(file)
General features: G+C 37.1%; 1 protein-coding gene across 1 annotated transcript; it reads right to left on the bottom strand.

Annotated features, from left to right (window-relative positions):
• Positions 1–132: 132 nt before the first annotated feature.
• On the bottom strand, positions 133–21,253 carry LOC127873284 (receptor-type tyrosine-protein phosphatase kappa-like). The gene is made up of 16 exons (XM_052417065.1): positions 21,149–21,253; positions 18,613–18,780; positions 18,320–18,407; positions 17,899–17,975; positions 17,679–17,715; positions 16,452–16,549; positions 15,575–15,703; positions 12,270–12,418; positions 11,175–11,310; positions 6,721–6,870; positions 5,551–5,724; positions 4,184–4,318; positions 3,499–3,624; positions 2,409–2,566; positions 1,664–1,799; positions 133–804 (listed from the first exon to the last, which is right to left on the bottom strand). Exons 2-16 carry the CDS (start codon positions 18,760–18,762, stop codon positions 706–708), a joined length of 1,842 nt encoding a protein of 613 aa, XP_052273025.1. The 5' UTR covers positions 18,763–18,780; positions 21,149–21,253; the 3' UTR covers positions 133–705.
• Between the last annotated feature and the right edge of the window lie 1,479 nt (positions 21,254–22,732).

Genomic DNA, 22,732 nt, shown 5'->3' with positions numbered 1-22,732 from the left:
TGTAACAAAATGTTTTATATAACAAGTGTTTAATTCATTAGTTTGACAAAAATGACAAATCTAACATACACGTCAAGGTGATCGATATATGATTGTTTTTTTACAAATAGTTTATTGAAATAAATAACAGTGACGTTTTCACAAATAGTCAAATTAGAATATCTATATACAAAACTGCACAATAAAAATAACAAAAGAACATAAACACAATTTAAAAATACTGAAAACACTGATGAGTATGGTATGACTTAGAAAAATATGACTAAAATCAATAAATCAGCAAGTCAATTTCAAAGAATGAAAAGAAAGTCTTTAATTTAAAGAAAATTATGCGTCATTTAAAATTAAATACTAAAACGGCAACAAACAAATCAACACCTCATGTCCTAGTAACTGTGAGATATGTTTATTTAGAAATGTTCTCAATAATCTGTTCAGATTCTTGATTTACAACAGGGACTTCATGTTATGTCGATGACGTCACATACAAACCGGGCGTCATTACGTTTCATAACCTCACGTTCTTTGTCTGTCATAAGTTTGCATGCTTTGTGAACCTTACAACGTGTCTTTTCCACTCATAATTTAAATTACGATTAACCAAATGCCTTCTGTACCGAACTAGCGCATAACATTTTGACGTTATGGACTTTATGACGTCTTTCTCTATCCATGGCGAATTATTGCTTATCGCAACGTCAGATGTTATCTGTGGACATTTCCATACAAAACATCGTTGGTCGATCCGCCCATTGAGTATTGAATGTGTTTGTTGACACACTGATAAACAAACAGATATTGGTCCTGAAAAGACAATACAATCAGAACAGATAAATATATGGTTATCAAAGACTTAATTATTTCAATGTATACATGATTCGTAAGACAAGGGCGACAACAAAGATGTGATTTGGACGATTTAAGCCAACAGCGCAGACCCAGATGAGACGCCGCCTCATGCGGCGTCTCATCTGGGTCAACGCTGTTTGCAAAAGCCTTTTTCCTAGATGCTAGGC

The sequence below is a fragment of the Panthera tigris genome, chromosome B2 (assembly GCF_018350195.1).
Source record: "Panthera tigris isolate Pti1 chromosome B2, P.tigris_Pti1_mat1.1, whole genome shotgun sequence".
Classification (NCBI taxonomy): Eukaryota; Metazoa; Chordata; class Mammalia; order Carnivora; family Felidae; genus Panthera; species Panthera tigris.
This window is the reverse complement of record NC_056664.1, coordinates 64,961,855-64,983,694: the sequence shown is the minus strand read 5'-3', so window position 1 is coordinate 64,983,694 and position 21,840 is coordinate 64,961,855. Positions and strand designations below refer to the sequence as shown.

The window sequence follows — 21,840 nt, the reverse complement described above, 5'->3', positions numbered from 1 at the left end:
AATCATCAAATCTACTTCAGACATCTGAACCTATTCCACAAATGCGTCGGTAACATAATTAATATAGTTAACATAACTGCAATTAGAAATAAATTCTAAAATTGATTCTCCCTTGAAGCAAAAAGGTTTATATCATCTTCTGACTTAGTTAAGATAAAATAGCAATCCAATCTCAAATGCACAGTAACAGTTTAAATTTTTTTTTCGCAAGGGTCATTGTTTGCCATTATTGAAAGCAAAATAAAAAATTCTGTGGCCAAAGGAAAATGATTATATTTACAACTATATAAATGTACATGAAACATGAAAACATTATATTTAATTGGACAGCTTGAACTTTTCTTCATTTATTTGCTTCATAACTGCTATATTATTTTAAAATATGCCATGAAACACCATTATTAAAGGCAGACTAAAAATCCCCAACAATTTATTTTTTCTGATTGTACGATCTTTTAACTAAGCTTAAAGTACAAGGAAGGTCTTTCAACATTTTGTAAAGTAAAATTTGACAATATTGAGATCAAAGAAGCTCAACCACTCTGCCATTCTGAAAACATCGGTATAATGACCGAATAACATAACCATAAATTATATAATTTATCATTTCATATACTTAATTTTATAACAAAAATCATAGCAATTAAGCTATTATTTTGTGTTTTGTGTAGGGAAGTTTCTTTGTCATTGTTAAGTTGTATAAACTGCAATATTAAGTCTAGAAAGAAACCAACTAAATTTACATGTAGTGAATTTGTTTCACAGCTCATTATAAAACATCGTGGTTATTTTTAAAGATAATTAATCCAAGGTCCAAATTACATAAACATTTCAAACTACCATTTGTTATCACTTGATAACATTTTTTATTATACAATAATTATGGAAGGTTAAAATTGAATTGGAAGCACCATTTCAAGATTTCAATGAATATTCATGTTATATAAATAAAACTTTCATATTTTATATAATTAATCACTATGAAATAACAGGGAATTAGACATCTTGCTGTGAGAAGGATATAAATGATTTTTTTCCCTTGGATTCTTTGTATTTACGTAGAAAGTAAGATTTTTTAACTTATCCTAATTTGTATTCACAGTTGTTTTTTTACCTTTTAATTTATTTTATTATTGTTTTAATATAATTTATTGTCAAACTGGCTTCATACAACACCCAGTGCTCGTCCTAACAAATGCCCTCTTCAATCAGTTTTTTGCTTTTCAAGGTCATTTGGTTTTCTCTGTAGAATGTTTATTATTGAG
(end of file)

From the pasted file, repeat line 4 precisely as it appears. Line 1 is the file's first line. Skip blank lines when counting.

• On the bottom strand, positions 133–21,253 carry LOC127873284 (receptor-type tyrosine-protein phosphatase kappa-like). The gene is made up of 16 exons (XM_052417065.1): positions 21,149–21,253; positions 18,613–18,780; positions 18,320–18,407; positions 17,899–17,975; positions 17,679–17,715; positions 16,452–16,549; positions 15,575–15,703; positions 12,270–12,418; positions 11,175–11,310; positions 6,721–6,870; positions 5,551–5,724; positions 4,184–4,318; positions 3,499–3,624; positions 2,409–2,566; positions 1,664–1,799; positions 133–804 (listed from the first exon to the last, which is right to left on the bottom strand). Exons 2-16 carry the CDS (start codon positions 18,760–18,762, stop codon positions 706–708), a joined length of 1,842 nt encoding a protein of 613 aa, XP_052273025.1. The 5' UTR covers positions 18,763–18,780; positions 21,149–21,253; the 3' UTR covers positions 133–705.